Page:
In a Time Magazine interview, Sherman Alexie mocks himself when he says, “Yeah, that’s exactly what I thought back in 1987: What’s going to make me really economically successful? Poems about Indian guys. I’m a capitalistic genius,” yet the joke is actually real. Alexie has had a lot of success writing about Indian guys. Taking stories from his earlier works, he’s added a few, shaken well, then published this collection: Blasphemy: New and Selected Stories, and I'd call it required reading.
Some of the characters draw on Alexie's own history: hydrocephalus, basketball, complicated father/son relationships, living on the reservation, and leaving it behind. Many of the characters appear in multiple stories; themes crop up again and again; and through it all you see his sense of humor, his struggles with alcoholism, and his willingness to tackle reservation life that mark this as clearly a book penned by a native, but also a great book (native or not).
Though clearly steeped in what it means to be a Spokane Indian in the Pacific Northwest, Alexie speaks to (and for) all of us. From a 2009 article in the NY Times, he states, “We all know the Indians were colonized by the Europeans, but every colonized Indian has been colonized by the Indian reaction to colonization.” While it failed for Native Americans a long time ago, we realize it's failing for all of us now. We’ve all been colonized; we’ve all been subjected to this experiment that boils us down to a demographic, commodity, market share, things that are quantified and sold. Yet, he's able to embrace pop culture, specifically using American Idol (from “Idolatry”) to preach, “In this world, we must love the liars or go unloved” that allows him to reach a broader audience.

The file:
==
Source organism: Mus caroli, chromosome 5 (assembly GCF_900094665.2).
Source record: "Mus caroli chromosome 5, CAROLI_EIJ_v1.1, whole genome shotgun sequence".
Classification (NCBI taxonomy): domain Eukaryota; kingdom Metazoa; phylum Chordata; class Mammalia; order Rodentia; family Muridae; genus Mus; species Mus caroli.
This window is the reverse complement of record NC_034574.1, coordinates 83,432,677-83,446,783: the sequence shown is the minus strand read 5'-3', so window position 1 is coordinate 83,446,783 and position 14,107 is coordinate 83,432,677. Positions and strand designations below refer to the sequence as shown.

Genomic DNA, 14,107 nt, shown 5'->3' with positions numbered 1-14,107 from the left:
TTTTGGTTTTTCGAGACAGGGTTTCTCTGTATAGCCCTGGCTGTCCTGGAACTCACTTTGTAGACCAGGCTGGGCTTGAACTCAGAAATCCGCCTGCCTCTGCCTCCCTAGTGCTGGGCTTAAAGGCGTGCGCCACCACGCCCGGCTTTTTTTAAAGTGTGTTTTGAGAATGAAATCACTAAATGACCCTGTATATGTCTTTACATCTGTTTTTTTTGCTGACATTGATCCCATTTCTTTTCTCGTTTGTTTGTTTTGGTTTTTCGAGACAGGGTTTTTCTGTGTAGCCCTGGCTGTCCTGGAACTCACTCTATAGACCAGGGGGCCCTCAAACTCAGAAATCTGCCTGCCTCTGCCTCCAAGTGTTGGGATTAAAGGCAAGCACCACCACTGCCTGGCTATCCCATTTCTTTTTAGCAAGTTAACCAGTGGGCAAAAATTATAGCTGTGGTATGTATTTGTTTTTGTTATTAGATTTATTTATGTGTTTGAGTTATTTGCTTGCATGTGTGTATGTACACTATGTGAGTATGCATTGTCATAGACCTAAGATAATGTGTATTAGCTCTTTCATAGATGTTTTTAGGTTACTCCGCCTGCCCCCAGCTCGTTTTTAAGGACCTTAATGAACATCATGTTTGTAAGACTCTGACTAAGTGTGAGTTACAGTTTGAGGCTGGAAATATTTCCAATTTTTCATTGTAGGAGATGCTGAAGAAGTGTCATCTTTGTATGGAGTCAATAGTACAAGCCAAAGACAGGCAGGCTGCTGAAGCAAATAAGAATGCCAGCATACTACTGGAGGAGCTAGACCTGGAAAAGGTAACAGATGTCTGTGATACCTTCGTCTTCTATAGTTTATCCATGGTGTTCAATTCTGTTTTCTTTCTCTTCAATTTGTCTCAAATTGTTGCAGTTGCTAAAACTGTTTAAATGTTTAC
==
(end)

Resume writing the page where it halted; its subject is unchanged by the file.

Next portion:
His is the voice of one who admires tradition and heritage but is willing to look at it critically. These stories just feel right and reading them makes me revisit pasts and places I haven’t thought of in years. For example, I only have a passing memory of Spokane, the big city on the other side of the Idaho panhandle from my childhood home of Missoula, but I remember Indians. When I was younger, they were the gravestones scattered on the Little Big Horn Battlefield National Monument and the gray plaque marking where Chief Joseph and his band of Nez Perce Indians were caught just 22 miles down the road from my father’s birthplace. They were the very real fears of my great-grandfather’s childhood.
That fear was passed down, and it's Alexie, an unwitting diplomat from his tribe to mine, that made me revisit so much of my own perceptions, racism, privilege after reading this, and he’ll entice, use humor, make you look at what is hiding behind your mirror, and then laugh at you again. When the ending from “The Toughest Indian in the World” sneaks up on you, you’ll wonder why you haven’t read him before. Yet he’ll send you in all these different directions: moved, frustrated, angry, joyous, and, a lot of the time, just plain sad. I’m still shocked over how sad a single lone donkey on a moonlit hillside can be, how so many of us only realize how fragile our bodies actually are in some sudden random injury like a knee “exploding” on a basketball court, and how similar to Harlan Atwater’s “not being Indian enough” is to the experience of every white man I’ve ever met and their unease at being nothing more than “the man.” This is what good writing can do.
Blasphemy is a book of stories, so the commitment seems just right for this world where the only time we actually read is when our collective insomnia kicks in at 4 a.m. You’ll write down who you’re handing this tome too next…and remember because you’ll want to hoard and share it all at the same time. Required reading, like I said, and if that’s not enough praise to get you moving, I’m surprised you’ve even read this far.